Vilsack allows movement on mine proposals
U.S. Agriculture Secretary Thomas Vilsack has agreed to let a coal mine near Paonia proceed with pursuing the installation of three methane vents in a federally inventoried roadless area.
Vilsack decided not to block plans by Oxbow Mining LLC to drill the vents in the Springhouse Creek roadless area. The vent plans are still subject to review by state mining regulators.
Thanks to action by Vilsack, an environmental review also is under way for another North Fork Valley mine that hopes to harvest coal beneath a second roadless area
Vilsack directed the U.S. Forest Service to proceed with evaluating proposed coal lease modifications that potentially would let Arch Coal’s West Elk Mine expand beneath about 1,500 acres of the West Elk inventoried roadless area.
Springhouse Creek and West Elk are among areas that have been evaluated by the Forest Service for their roadless character, and President Clinton’s 2001 roadless rule sought to protect them from road building. That rule has been the subject of conflicting court rulings, so Vilsack last year decided to temporarily reserve decision-making authority over road building and logging in the areas, which are on national forests.
Although the Springhouse Creek and West Elk areas were subject to a federal roadless study, which occurred in 1979, some road building subsequently took place on some of that land legally before the 2001 protections were imposed.
Colorado recently finalized its own proposed roadless rule, and it would allow for some North Fork Valley coal mining expansions involving methane vents in roadless areas. But the state plan still must undergo federal review.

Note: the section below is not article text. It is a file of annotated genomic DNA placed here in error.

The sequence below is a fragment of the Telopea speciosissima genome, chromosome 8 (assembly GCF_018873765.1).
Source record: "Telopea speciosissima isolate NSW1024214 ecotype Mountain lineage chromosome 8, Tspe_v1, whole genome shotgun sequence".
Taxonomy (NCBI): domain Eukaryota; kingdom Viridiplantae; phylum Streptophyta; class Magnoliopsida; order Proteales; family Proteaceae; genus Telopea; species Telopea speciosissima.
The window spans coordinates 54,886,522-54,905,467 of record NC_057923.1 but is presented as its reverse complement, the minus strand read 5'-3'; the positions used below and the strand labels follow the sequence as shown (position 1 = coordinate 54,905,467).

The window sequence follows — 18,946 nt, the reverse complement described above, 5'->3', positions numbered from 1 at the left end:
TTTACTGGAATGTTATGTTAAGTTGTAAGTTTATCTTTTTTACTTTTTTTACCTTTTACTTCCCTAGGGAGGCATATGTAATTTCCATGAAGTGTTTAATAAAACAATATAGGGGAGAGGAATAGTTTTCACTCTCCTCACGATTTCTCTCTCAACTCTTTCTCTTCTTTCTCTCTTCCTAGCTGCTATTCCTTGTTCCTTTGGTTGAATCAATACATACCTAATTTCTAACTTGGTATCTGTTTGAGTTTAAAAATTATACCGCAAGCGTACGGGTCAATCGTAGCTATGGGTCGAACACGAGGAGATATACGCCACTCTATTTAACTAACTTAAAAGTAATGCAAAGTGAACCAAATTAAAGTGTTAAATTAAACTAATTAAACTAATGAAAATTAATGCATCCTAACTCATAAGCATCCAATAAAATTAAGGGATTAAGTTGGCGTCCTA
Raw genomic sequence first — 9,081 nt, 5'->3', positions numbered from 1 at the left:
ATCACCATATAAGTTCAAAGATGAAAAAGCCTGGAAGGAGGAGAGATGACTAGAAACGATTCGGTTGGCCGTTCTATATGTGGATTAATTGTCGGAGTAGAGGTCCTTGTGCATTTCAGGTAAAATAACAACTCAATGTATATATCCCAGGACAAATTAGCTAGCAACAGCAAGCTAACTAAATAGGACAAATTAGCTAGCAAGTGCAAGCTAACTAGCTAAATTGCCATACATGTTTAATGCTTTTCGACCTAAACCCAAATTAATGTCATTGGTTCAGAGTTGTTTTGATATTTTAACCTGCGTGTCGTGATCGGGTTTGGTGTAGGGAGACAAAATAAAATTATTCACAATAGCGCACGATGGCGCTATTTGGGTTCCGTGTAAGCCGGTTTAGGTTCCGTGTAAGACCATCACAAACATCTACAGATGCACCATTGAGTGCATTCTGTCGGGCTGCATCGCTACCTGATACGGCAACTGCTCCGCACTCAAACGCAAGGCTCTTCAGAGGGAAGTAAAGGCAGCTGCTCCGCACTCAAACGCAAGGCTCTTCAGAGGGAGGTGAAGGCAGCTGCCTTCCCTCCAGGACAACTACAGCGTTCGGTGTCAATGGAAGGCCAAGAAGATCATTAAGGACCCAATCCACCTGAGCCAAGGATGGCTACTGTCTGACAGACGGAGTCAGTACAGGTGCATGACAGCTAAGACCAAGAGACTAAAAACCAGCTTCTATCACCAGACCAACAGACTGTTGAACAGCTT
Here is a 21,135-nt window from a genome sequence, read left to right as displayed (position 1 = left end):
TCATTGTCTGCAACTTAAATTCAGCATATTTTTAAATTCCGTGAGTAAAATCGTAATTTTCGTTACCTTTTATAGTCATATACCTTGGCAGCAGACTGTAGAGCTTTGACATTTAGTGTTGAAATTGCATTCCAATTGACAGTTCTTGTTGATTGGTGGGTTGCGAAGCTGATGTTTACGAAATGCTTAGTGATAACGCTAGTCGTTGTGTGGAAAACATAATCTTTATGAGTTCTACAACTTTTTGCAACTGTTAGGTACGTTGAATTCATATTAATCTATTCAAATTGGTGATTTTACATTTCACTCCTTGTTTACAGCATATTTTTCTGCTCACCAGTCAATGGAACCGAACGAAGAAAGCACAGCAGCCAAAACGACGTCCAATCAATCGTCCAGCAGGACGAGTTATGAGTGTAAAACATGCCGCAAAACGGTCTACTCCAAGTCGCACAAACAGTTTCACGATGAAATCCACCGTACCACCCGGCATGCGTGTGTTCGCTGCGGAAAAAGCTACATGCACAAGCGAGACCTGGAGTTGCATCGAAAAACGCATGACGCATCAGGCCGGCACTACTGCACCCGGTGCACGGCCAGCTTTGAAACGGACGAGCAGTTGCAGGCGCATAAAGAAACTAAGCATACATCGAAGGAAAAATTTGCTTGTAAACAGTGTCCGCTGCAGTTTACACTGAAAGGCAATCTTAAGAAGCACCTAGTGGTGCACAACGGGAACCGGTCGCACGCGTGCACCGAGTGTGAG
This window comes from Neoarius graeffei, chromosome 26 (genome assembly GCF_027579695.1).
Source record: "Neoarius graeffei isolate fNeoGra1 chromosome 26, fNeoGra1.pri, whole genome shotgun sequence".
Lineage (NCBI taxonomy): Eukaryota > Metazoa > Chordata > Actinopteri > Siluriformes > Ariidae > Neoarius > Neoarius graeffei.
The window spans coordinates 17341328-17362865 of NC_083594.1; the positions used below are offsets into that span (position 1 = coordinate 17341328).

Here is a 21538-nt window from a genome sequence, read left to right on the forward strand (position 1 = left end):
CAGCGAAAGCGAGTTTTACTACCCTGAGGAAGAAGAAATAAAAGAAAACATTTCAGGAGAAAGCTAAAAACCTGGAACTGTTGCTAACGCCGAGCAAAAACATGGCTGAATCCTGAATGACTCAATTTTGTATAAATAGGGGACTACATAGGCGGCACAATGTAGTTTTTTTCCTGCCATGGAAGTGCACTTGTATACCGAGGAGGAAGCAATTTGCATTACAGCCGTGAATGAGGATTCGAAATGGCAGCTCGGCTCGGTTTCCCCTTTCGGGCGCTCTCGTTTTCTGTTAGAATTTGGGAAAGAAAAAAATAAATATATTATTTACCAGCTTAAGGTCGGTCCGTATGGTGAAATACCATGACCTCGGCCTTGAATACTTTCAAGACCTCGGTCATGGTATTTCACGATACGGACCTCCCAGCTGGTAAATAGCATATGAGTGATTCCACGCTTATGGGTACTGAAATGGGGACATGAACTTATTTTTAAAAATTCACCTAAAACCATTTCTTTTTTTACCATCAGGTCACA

Oxbow Mining wants to expand its underground mine based on an existing federal lease and vent methane to the surface, which would reduce the chance of a mine explosion. Company president James Cooper said the three vents would allow for about three months of mining late this year, and the company is waiting for a decision from Washington on 12 more vent holes.
In February, the U.S. Bureau of Land Management found that a separate proposal by Oxbow to lease nearly 800 more acres adjacent to its mine would create no significant environmental impact. The proposal is subject to a competitive lease sale, with sealed bids to be opened May 12.
The vent holes that are planned for that acreage would be on BLM land.
Meanwhile, the Forest Service has begun seeking public comment on a proposal to expand two existing leases at the West Elk Mine by a total of 1,722 acres. Under Vilsack’s directive, his intervention was needed before the Forest Service could even begin considering the lease proposal. But it doesn’t resolve the question of whether the mine would be able to drill methane vents in the inventoried roadless acreage that makes up the vast majority of the land involved.
The Forest Service first will decide whether it even consents to letting the BLM proceed with the leasing on forest lands, and if so, what rules the Forest Service will impose to protect the surface.
Although the Forest Service must analyze the possibility that vent wells might be needed, leasing would not authorize them. The agency says conditions on the existing leases would apply to the expanded leases. These include a condition that in the case of roadless areas, the leases may be subject to any Agriculture Department road-building restrictions that are applicable when any roads are proposed.